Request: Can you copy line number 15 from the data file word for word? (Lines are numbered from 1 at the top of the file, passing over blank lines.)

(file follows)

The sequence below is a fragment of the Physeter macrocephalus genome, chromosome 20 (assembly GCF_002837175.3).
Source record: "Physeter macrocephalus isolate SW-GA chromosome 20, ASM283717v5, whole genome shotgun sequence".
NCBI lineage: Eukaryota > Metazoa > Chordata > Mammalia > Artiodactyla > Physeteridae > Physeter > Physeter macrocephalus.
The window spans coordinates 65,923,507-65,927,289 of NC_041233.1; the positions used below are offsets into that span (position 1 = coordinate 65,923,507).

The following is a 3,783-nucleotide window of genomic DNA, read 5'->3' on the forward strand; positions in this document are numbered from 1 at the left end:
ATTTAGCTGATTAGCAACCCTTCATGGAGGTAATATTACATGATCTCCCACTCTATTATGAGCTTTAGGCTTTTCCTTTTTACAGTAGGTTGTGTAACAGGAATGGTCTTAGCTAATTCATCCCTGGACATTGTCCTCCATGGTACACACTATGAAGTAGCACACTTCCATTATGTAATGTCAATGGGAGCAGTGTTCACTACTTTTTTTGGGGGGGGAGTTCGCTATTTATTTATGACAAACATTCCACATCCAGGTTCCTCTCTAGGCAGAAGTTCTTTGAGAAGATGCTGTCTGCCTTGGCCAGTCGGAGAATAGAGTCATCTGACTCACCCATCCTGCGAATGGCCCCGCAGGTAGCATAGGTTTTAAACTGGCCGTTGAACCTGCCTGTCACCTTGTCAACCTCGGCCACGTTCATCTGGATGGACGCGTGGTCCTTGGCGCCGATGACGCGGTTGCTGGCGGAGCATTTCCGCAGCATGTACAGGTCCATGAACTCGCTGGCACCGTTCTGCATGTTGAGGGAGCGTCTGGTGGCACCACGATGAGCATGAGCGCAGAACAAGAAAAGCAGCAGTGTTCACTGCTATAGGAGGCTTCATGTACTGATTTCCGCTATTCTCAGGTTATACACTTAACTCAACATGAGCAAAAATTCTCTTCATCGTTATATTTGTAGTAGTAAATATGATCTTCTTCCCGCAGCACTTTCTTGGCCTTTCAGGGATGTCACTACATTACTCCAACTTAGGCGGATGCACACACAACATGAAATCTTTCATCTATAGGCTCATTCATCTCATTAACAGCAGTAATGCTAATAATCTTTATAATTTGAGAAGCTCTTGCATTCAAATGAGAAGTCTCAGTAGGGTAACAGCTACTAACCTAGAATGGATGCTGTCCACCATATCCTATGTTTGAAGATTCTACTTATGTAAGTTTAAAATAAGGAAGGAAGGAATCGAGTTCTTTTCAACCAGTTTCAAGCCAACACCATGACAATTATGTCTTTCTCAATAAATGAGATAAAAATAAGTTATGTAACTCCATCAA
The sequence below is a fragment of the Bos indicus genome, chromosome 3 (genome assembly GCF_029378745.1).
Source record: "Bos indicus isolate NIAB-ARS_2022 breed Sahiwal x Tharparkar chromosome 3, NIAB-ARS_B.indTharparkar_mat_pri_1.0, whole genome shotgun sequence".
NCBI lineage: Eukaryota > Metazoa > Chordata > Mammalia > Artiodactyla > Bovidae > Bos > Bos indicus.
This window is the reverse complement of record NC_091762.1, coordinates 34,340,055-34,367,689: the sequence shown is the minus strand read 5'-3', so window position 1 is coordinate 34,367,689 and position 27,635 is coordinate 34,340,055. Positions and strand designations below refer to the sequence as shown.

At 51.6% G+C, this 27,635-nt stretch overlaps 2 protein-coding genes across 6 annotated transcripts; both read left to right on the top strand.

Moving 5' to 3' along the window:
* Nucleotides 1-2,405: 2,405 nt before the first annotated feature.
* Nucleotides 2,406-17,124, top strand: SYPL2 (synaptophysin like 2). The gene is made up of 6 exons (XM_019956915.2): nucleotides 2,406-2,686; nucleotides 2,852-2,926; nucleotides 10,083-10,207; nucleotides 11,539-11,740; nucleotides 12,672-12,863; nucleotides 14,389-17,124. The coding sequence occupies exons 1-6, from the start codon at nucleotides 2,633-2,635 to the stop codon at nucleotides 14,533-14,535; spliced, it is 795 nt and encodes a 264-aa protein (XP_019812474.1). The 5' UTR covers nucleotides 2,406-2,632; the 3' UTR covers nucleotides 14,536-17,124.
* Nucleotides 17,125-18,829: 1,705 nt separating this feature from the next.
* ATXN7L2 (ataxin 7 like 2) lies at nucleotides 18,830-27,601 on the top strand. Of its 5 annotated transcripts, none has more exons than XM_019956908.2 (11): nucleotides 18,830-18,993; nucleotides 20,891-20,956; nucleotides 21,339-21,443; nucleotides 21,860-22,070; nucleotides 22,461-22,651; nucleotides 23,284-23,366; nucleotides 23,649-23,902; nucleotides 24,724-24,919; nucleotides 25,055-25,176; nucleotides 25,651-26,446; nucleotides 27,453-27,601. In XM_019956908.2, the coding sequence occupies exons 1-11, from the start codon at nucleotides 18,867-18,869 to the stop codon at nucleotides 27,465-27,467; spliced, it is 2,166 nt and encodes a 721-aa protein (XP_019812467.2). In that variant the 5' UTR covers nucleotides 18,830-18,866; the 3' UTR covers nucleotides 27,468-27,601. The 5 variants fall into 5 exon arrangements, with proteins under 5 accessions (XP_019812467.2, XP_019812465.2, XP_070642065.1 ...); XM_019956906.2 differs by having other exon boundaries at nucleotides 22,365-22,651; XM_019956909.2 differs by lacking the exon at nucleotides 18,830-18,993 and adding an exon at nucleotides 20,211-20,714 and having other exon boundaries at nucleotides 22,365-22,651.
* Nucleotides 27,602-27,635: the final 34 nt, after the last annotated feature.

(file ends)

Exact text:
* Nucleotides 17,125-18,829: 1,705 nt separating this feature from the next.